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Wanda Rosseland’s Life on a Montana Farm

In this series of videos, longtime Guideposts contributor Wanda Rosseland looks back at the many years she’s spent on a Montana farm and recalls her faith and her friends helped her deal with her husband’s death.

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Video 1: Wanda Rosseland’s Life on a Montana Farm
My name is Wanda Rosseland. I’m from Circle, Montana. An average day on the farm really probably isn’t an average day because when you’re farming, you live by the seasons.

In the spring, it’s planting, of course, and you have to get the tractors and the drills and everything ready for that. It’s long hours. You get up in the morning, you go out to the field, you have to take seed wheat, you have to take fertilizer, you have a farm pickup, welders and all of your tools and your, of course, diesel fuel and that’s just something that you have to have because the fields are never close to the shop. You leave early in the morning, you work all day, and you come home at night.

And then, of course, summertime is harvest and that’s the payoff. Farmers get essentially one paycheck a year when you sell your grain and those are long, long, long hours because if it’s good cutting, often work until 11, 12 o’clock at night, as long as it’s dry enough, as long as the crop is dry enough. You worked until dark always. It didn’t matter what you were doing, what season of the year it was, you worked until dark, and here, in the summertime, dark is pretty much nine, 9:30 and then, of course, we had the drive home. We often got home at 10 o’clock at night.

It’s not like having a job. You do not get up, eat breakfast, maybe jog around the block, and go to work and do whatever you’re doing all day and go home. It’s something different every day. If things break down, you’ve gotta fix ’em and this might entail mechanic work in the field or taking something apart and taking it to town. Your noon meal is always out of a lunchbox and it’s really wonderful.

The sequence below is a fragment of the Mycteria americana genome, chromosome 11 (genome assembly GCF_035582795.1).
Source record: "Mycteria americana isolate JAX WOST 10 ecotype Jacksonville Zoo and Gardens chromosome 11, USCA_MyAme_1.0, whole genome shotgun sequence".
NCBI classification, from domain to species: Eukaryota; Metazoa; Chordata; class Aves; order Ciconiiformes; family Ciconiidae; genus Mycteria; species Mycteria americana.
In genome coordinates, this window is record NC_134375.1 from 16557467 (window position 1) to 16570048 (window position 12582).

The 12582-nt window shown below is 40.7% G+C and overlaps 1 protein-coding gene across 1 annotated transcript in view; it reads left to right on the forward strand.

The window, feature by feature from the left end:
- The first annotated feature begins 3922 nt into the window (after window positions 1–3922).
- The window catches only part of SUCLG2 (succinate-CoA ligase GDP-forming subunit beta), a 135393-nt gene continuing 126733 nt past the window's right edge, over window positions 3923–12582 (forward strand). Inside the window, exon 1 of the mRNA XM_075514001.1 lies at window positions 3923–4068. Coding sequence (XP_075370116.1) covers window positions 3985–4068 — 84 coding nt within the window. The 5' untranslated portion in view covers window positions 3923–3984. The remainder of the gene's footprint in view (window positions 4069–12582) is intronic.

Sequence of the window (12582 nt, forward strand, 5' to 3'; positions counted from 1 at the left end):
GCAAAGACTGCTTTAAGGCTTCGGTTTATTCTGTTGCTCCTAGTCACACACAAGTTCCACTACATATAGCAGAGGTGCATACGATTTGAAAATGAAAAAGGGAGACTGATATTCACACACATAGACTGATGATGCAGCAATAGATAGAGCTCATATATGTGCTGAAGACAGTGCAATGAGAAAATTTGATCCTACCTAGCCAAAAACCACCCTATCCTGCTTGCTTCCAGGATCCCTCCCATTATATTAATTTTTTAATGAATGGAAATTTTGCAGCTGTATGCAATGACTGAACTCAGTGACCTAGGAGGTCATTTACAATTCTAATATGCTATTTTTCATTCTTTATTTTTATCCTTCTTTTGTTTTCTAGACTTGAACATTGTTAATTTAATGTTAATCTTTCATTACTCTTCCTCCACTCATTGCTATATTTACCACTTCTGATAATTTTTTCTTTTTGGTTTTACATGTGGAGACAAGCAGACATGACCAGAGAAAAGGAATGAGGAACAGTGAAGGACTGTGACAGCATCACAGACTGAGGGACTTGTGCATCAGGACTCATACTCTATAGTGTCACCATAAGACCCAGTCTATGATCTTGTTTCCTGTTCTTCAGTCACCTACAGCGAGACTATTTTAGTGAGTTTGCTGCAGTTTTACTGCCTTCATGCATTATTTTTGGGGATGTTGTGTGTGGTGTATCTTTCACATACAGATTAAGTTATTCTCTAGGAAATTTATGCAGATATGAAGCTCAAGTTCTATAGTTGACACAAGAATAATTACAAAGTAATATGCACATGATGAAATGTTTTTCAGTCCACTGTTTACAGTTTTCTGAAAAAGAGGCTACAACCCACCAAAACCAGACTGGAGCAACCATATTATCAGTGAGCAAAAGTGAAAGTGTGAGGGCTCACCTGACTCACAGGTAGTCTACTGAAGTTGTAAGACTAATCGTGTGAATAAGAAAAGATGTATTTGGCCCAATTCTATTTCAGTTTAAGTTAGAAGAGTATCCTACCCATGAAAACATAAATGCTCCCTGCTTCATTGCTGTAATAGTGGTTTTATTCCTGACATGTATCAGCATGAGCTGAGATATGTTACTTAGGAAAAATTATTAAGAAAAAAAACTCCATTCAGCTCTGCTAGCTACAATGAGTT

Video 2: The Angels Were Here
My name is Wanda Rosseland, I’m from Circle, Montana. How I found comfort after [my husband] Milton died was always through God. He always stood beside me. And the first time that I realized he was going to do that was really not long after Milton had passed away.

I was standing in the kitchen washing dishes, and the window looks out here on the deck, and my sister was sweeping the deck. And she went in the house to get the dustpan and opened the door, and I saw her open the screen door and step out and look down. And I thought, “Oh, that’s kind of odd.”

And she bent down, and reached out and picked up something off of the deck that she had just swept. She held up her hand, and in her hand was a feather about this long. And she looked at me and she smiled and I smiled and said, “Yes, the angels were here.” And so, that’s kind of the way I have found feathers ever since.


Video 3: Helping Those Who Have Lost a Spouse
My name is Wanda Rosseland. I’m from Circle, Montana. Well, [my husband] Milton and I were together. We met in January of 1970 and we were married almost 46 years.

I drove a truck. He cut. He ran the combine. We always woke up early. Milton was always awake by 5:30. I usually tried to pretend until about 6:00, but we always got up early.

God has been with me every day since Milton died. Surprisingly, to me, he’s talked to me through the Bible. I’ll be reading the Bible and there’ll be a verse that just jumps out at you.

And another way has been through people, because God works through people. I don’t think that we understand enough how we are His workers here on this earth and one of our jobs is to show the light of God through us.

It’s astonishing to me to think of how many people lose their husbands or wives and I had always sort of been, you know, sorry for people, but I had no idea of how sorrowful and how much grief there is involved and I had no idea how much it helped to have people sympathize with you and recognize that.

And it has caused me to realize that we need to be more in tune with people who have lost their husbands or wives and be very kind to them and try to help them. I mean, if it’s taking over, you know, a plate of cookies, just calling them up, just sayin’, “Let’s go and have coffee.” These things really make a difference and really help.

 


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